Borno State Report:
With the rising spate of rape cases recorded in several States of Nigeria in recent times, concerns have been raised in Dalori 1 IDP camp in Konduga LGA of Borno State, about the need to protect girls by empowering them with knowledge through child-sex education, as well as information about Gender-based Violence (GBV). This has prompted the Borno State Civil Societies Network which includes Social Action, to launch a sensitisation campaign at the Dalori 1 IDP camp, with a view to creating massive awareness amongst teenage girls, about the dangers of sexual exploitation and the need to stay vigilant against sexual predators. The campaign which is slated to be a weekly sensitisation programme, commenced in June, 2020, and is aimed at reaching out to teenage girls who are referred to as Persons of Concern (POCs) in the camp.The inaugural event was an interactive forum between the facilitators who are members of the Civil Society groups and some teenage girls numbering 25, who live in the camp. The girls were encouraged to bare their minds about sexual exploitation, the misconceptions about child abuse and unresolved fears resulting from the cultural limitations to their rights and freedoms. Issues addressed by the facilitators at the session, include sexual violence, women’s rights, child abuse and gender equality.
The facilitators educated the girls on the different types of sexual violence, the dangers associated with GBV and its far-reaching consequences. The girls were informed at the forum that, GBV includes female genital mutilation (FGM), forced marriage, human trafficking, rape, attempted rape and gender inequality. Furthermore, the girls were enlightened on the effects of GBV, some of which are unwanted pregnancies, forced abortion and death. The facilitators stressed the need for the girls to know their rights, for all human beings have human rights that are non-negotiable and any cultural practice that promotes violence against girls, is harmful. Culture should not be a form of abuse and girls need to know that FGM and other barbaric practices that are done to subjugate the girl-child and promote gender inequality, are wrongful and must be stopped.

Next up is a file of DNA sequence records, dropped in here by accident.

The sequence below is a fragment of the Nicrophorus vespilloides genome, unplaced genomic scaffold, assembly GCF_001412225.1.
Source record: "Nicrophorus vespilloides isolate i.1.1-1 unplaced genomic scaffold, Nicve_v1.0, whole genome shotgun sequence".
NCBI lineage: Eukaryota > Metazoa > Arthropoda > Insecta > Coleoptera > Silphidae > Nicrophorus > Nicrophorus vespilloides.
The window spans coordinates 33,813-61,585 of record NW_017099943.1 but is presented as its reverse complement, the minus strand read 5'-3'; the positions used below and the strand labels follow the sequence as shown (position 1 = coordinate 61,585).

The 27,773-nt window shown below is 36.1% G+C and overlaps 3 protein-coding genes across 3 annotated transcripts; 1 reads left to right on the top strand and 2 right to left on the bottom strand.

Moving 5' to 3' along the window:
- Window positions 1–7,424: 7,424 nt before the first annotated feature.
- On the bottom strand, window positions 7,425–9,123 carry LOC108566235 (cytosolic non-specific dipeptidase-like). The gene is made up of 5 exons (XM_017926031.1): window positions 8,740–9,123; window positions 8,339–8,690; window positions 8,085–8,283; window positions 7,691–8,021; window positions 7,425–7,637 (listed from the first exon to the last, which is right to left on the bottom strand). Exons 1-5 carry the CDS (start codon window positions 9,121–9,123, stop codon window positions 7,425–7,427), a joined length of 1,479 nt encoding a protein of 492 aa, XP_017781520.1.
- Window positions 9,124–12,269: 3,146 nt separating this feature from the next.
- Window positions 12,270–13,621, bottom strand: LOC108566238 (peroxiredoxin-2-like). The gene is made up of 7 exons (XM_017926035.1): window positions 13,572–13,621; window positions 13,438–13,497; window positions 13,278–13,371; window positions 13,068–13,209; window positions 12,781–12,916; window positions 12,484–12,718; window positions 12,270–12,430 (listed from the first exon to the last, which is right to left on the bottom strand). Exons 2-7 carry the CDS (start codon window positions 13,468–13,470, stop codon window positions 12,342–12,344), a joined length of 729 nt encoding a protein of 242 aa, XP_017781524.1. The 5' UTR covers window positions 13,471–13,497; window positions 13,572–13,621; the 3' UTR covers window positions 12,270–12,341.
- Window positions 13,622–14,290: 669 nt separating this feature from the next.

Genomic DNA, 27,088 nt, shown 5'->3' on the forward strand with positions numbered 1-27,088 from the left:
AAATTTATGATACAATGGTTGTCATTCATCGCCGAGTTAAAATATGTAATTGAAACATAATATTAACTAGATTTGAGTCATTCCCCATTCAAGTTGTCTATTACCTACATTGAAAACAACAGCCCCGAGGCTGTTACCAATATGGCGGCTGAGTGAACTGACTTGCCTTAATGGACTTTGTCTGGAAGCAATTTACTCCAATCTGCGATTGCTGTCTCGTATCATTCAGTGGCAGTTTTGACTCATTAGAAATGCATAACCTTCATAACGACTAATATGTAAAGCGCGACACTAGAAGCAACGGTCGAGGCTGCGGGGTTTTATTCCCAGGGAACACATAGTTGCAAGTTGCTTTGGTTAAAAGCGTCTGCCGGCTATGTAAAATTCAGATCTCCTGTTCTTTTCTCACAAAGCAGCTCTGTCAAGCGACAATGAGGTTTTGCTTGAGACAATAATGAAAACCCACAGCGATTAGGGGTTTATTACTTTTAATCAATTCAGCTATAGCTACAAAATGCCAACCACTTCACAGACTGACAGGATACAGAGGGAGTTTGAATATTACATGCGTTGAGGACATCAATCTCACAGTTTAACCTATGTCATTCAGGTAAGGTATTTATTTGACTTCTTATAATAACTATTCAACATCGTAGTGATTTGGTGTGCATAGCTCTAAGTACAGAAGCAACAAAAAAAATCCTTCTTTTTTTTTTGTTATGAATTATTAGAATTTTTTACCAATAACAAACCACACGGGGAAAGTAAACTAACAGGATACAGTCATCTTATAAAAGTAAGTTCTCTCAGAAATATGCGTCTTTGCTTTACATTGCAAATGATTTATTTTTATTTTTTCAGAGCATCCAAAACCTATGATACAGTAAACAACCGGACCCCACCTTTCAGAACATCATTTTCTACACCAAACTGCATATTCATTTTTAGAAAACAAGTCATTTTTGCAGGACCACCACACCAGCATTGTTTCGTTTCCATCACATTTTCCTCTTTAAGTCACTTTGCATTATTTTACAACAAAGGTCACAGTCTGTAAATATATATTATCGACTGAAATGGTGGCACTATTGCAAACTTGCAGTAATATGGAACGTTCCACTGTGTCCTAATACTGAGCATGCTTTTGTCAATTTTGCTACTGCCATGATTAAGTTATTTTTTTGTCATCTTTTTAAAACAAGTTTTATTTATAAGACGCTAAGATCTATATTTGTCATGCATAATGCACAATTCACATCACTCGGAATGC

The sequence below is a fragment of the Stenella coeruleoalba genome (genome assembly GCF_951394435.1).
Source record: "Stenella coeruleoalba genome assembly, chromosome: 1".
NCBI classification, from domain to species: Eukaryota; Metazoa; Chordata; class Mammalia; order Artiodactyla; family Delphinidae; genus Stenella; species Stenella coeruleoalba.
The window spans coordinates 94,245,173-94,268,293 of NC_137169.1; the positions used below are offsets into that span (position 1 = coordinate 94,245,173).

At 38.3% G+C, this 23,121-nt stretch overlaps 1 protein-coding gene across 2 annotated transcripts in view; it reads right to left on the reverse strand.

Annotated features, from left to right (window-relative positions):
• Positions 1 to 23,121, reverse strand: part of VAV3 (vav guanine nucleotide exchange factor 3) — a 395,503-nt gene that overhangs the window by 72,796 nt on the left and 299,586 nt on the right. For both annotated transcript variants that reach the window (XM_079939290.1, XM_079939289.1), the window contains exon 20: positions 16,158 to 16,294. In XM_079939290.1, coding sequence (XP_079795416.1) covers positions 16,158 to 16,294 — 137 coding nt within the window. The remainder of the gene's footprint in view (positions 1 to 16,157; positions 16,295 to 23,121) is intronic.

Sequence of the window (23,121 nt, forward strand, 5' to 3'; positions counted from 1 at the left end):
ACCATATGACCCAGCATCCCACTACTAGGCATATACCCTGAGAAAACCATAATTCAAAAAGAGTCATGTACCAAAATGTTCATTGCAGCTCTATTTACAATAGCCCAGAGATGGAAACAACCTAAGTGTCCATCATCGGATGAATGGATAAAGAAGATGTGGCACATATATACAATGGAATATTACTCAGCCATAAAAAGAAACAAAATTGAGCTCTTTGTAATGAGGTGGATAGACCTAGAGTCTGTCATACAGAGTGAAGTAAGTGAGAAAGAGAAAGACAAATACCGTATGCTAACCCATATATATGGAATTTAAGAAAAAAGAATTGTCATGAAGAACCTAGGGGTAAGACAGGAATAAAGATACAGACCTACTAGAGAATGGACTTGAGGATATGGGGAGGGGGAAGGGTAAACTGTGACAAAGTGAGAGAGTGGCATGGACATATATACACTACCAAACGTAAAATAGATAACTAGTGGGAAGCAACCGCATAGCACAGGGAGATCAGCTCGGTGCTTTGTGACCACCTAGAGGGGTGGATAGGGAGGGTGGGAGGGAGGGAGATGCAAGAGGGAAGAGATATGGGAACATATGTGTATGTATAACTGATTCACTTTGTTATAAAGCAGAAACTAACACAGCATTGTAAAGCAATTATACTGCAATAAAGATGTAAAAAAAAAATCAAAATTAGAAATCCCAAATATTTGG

The highlight of the interactive event, was the Question and Answer session. The facilitators fielded questions from the audience, one of which was a question as to how to overcome the trauma of rape, which often haunts the victim for life. The attendees were told that victims of sexual abuse should seek help by way of professional counselling, in order to become survivors who can encourage other victims to overcome trauma.
At the end of the event, the girls expressed satisfaction at the positive impact made in their lives through the awareness campaign and pledged to share the knowledge gathered at the sensitisation, to others at the IDP camp.They also expressed their determination to comply with all they were taught and immediately report any act of sexual violence whenever it occurs.
Borno State is one of the States in Nigeria that is yet to adopt the Child Rights Act of 2003 and the Violence Against Persons Prohibition (VAPP) Act of 2015, despite the insurgency and human rights violations that have besieged the State over the years. The Civil Societies Network urges the Borno State Government to adopt both legislations, which identify harmful cultural practices as crimes against humanity. If those laws are domesticated, GBV and child abuse will be outlawed, which offers better protection for women and girls.